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Cotton harvest well underway in W. Texas

Cotton harvest well underway in W. Texas

Cotton harvest in high gear in the Texas High Plains 1.5 million bales classed Quality is good

Cotton strippers in the Rolling Plains, South Plains and Panhandle went into high gear as dry, open weather made for ideal harvest conditions, according to Texas AgriLife Extension Service personnel.

"The cotton harvest has been progressing very nicely, especially since the Oct. 21 event -- where we got both rain and hail," said Dr. Randy Boman, AgriLife Extension cotton agronomist for the South Plains region. "Abilene has classed about 600,000 bales; Lamesa, 350,000, and Lubbock, 1.2 million bales," Boman said.

"If we add up those numbers, just for Lamesa and Lubbock -- just for the High Plains (of Texas) -- we're sitting about 1.5 million bales classed at this time," he said.

These 1.5 million bales represent about 25 percent of the High Plains expected total harvest, Boman said. However, one has to keep in mind that harvested cotton is not classed until it is taken to the gin, and that much harvested cotton is in the fields, stored in modules, what's generally just termed as "off-the-stalk" rather than "harvested."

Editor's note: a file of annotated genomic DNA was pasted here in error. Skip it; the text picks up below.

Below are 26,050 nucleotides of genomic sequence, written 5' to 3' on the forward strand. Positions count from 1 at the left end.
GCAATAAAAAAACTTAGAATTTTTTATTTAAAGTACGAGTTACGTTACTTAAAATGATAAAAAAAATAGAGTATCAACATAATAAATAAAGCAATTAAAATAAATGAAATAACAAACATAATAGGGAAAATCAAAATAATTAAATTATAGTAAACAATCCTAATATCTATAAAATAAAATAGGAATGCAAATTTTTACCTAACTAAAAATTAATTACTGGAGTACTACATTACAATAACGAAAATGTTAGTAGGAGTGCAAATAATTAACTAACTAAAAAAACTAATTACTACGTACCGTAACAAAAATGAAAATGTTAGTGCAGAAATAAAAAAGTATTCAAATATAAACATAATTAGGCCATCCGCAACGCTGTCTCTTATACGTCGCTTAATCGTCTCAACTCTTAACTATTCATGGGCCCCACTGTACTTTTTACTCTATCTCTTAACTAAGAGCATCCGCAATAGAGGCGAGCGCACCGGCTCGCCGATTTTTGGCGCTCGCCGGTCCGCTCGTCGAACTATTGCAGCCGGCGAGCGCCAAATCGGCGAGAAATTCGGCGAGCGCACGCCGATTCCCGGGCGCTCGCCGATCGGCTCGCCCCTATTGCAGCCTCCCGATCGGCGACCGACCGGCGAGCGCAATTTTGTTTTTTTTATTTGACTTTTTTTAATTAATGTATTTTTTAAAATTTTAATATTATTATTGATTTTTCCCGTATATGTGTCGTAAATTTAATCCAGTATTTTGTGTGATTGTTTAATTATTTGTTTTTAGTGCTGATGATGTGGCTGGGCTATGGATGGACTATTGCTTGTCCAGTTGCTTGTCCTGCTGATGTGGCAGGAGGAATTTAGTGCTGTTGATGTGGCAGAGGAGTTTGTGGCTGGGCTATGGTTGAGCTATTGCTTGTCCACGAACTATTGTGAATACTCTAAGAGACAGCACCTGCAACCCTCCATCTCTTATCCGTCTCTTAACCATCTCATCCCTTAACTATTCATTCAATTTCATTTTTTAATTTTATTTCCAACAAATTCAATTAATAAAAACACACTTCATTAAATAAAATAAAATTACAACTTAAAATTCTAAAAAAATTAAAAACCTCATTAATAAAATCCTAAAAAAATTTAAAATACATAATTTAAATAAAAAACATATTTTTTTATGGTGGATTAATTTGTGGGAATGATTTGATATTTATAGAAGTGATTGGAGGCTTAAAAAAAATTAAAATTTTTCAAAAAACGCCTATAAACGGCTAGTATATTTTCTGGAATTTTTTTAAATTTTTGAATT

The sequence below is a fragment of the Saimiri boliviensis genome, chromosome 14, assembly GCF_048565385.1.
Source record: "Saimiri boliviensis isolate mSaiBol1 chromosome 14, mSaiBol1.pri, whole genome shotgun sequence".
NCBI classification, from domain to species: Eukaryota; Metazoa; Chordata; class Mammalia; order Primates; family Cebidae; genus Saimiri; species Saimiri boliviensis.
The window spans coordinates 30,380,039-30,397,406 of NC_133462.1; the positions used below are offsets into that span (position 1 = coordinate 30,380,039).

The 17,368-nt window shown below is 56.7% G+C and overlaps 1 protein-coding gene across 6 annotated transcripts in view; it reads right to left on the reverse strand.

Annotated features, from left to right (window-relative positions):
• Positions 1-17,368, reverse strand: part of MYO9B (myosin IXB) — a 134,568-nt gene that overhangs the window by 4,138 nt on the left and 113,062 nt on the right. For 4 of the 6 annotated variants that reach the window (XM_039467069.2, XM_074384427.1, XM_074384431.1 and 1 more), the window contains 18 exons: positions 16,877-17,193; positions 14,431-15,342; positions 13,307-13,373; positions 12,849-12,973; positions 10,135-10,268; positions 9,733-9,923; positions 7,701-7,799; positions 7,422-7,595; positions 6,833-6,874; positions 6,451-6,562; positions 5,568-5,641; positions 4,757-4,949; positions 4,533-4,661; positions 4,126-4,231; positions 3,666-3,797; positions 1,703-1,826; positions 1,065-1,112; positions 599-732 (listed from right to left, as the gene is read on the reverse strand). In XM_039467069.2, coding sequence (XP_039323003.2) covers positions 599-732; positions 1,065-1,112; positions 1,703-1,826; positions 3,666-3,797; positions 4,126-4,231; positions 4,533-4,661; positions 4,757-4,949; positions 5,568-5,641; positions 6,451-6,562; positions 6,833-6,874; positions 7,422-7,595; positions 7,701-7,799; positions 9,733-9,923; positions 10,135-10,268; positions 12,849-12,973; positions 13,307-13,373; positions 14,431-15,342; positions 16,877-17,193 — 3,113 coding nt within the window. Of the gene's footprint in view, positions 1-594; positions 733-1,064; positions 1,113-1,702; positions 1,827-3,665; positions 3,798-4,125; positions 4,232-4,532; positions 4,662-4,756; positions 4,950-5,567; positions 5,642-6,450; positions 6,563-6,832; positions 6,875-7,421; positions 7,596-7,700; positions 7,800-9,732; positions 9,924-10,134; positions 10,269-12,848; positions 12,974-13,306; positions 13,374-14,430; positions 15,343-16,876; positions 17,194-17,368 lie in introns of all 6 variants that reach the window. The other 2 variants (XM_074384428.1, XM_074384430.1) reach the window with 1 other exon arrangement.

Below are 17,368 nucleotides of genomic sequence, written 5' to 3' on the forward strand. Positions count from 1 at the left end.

From AgriLife Extension agent reports, Boman said that as little as 25 percent of the cotton in some counties has been harvest, while others range from 35 percent to 50 percent.

Harvest halfway through

"I suspect that, in this area, we have some counties that are as much as 75 percent harvested," he said.

The quality of the cotton has been good, Boman said, and improving as less dryland cotton goes to the gins and more irrigated cotton arrives.

"Taking a look at the Lamesa numbers, it looks like they're averaging somewhere around a 35.3 staple or so, with a micronaire in the neighborhood 4.4," Boman said. "At Lubbock, we're trending up every day. I think we're having more irrigated cotton coming in there. It appears we're going to be bumping about 36 staple, our micronaire is a little bit lower at 4.0.

"On bark contamination, we are looking pretty low, certainly lower than last year; 7.3 percent for Lamesa and 7.5 percent or so for Lubbock," he said.

Boman said a forecast of high winds late Nov. 9, and for rain before the end of the week, may shut the harvest down for a while.

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